On February 1, 2020, the TSA instituted a mask requirement in airports and aboard commercial aircraft. There are plenty of stories of passengers flouting the rules and becoming combative when employees or passengers dared ask them to wear their masks properly during a flight. It’s part of the reason for the massive increase of in-flight incidents requiring the help of law enforcement.
It took until mid-January 2021 for the FAA to get serious about people who were still breaking the rules. That’s when they instituted a cash penalty that started at $250 and increasing for subsequent violations. While the federal government said they could not legally institute a national no-fly list, individual airlines could ban customers for bad behavior.
Airlines have each compiled lists of people who are no longer allowed to fly with them There’s even a push to have airlines share lists keeping troublemakers from simply flying with a different carrier. While Delta is in favor of this policy, Southwest and American, so far, apparently aren’t on board.
There’s an interesting twist to this while story, involving an anti-masker needing to travel for work to a city where there’s only a single airline that services the airport.
Several cities in the U.S. only have one airline. Since the economics of these flights rarely works, the airlines will often receive government subsidies to keep service to the airport running. But other smaller airports are busy enough to warrant commercial traffic, such as when the said city is the state capital.
Juneau is the capital of Alaska.
Alaska is huge. By area, it’s larger than the next 3 largest states (Texas, California and Montana) combined. That’s why it’s a problem if you live in Alaska and behave so badly that you get put on Alaska Airlines’ “no-fly list.” Especially if you have to fly to Juneau for work.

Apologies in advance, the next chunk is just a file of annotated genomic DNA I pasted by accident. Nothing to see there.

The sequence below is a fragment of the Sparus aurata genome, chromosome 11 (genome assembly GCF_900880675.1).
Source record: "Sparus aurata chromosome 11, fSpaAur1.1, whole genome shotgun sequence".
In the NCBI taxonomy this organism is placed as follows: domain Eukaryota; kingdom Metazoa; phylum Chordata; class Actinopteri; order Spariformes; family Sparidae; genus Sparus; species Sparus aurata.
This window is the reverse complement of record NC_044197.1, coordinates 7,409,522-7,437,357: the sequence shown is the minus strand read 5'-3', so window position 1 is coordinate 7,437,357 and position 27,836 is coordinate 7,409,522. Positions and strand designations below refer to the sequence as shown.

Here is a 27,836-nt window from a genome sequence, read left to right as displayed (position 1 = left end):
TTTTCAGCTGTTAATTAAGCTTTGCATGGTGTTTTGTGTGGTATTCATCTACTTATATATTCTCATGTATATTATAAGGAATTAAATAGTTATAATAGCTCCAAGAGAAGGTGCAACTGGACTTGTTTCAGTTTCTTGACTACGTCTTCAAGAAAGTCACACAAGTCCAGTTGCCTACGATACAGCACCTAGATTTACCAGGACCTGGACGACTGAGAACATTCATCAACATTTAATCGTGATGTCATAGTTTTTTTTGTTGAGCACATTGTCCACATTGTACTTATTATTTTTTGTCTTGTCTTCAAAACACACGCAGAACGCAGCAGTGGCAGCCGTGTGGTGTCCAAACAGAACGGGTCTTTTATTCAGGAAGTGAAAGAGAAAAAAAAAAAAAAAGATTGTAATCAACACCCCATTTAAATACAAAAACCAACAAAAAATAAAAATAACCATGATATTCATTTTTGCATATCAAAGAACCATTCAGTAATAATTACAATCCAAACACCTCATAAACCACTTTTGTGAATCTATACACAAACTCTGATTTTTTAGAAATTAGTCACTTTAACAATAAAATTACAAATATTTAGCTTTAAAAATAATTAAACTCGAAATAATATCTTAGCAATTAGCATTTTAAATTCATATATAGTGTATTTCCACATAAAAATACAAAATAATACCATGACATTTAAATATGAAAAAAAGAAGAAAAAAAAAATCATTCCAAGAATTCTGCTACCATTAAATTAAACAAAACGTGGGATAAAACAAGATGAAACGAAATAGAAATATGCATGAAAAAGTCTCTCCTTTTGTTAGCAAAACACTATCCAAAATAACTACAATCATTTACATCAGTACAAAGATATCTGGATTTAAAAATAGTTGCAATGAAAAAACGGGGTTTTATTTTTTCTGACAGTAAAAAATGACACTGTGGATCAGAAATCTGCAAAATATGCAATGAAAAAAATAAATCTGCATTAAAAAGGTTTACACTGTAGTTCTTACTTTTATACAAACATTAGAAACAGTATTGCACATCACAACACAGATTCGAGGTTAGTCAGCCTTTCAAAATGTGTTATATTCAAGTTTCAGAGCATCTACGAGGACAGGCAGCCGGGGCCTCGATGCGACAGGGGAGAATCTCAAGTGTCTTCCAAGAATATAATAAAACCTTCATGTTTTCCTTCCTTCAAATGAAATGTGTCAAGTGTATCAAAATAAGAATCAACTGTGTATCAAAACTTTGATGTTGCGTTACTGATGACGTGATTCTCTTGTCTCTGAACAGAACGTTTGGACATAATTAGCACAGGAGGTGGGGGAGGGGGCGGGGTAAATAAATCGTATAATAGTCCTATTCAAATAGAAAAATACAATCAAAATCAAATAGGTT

Juneau airport is almost exclusively served by Alaska Airlines.
If you’re State Sen. Lora Reinbold, a Republican representing an Anchorage suburb, it presents a dilemma. What happens if your anti-mask posturing leads you to get banned in April 2021 from the only airline that can take you from your home district to the state capital?
Apparently, you ask to be excused from work. Sen. Reinbold asked to be excused from attending the capital to take part in votes. To be fair, she only asked that her absence not prevent the Senate from conducting normal business.
Her statement on Facebook described her position.
“I asked to be excused because Delta last flight out is Sept 11,” Reinbold wrote in a Facebook post. “To be excused does NOT mean you will not be here, it means the legislative process cannot be inhibited if you are not there.”
Take in for a minute that’s she’s admits flying with Delta after being banned from Alaska. No wonder Delta wants other airlines to share their no-fly lists.
Alaska Airlines did make a comment about Sen. Reinbold’s placement on the do-not fly list due to the incident on April 24, 2021.
Since then, a review did happen and the suspension was upheld.
While some may find the flying ban unfair, the senator has managed to get from Anchorage to Juneau for previous sessions. As per the Washington Post:
While it’s possible to drive from Anchorage to Juneau — and Reinbold said she has made the trek herself after the ban — it’s an arduous journey of about 800 miles that takes two days of travel.
It starts with several hundred miles of Alaska Route 1, a narrow wilderness highway with some tight curves and few passing lanes. The next leg crosses the Canadian border and cuts through the Yukon. Then, it’s a relatively quick hop to Haines, Alaska, on the southern coast. From there, it’s a four-hour ferry ride to the state capital.
In the end, the whole saga seems to be much ado about nothing. According to the voting rolls of the Alaska Legislature, Sen. Reinbold managed to get to Juneau for the most recent special session, which took place just 4 days after the story hit the news wires.
I’m glad she was there to vote on AK SB12 – An Act relating to temporary courtesy licenses for military spouses; and relating to the Department of Commerce, Community, and Economic Development. The bill won in an 18-0 vote.
Which leads one to ask, was this just a big publicity stunt if she was already planning to attend the special session? She surely didn’t think that Alaska Airlines was going to drop the ban on such a high-profile anti-masker?
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This post first appeared on Your Mileage May Vary